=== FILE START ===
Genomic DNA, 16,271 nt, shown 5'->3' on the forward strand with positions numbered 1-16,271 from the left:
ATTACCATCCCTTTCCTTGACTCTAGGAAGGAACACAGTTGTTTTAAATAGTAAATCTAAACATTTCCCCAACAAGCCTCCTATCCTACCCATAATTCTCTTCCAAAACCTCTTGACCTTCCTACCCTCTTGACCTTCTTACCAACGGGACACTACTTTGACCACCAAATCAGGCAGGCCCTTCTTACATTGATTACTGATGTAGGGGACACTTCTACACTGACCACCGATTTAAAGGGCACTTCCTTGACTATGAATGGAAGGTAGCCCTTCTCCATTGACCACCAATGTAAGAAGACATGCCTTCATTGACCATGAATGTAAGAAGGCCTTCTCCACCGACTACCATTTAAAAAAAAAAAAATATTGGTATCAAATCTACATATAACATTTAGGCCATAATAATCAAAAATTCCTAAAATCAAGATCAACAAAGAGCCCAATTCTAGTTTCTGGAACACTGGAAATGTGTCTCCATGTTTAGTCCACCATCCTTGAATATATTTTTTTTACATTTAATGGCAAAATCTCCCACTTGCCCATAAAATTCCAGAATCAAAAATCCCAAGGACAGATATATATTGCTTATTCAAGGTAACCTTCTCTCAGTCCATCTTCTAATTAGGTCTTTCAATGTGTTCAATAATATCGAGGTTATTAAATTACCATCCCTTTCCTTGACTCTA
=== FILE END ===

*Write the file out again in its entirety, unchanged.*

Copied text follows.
Genomic DNA, 16,271 nt, shown 5'->3' on the forward strand with positions numbered 1-16,271 from the left:
ATTACCATCCCTTTCCTTGACTCTAGGAAGGAACACAGTTGTTTTAAATAGTAAATCTAAACATTTCCCCAACAAGCCTCCTATCCTACCCATAATTCTCTTCCAAAACCTCTTGACCTTCCTACCCTCTTGACCTTCTTACCAACGGGACACTACTTTGACCACCAAATCAGGCAGGCCCTTCTTACATTGATTACTGATGTAGGGGACACTTCTACACTGACCACCGATTTAAAGGGCACTTCCTTGACTATGAATGGAAGGTAGCCCTTCTCCATTGACCACCAATGTAAGAAGACATGCCTTCATTGACCATGAATGTAAGAAGGCCTTCTCCACCGACTACCATTTAAAAAAAAAAAAATATTGGTATCAAATCTACATATAACATTTAGGCCATAATAATCAAAAATTCCTAAAATCAAGATCAACAAAGAGCCCAATTCTAGTTTCTGGAACACTGGAAATGTGTCTCCATGTTTAGTCCACCATCCTTGAATATATTTTTTTTACATTTAATGGCAAAATCTCCCACTTGCCCATAAAATTCCAGAATCAAAAATCCCAAGGACAGATATATATTGCTTATTCAAGGTAACCTTCTCTCAGTCCATCTTCTAATTAGGTCTTTCAATGTGTTCAATAATATCGAGGTTATTAAATTACCATCCCTTTCCTTGACTCTA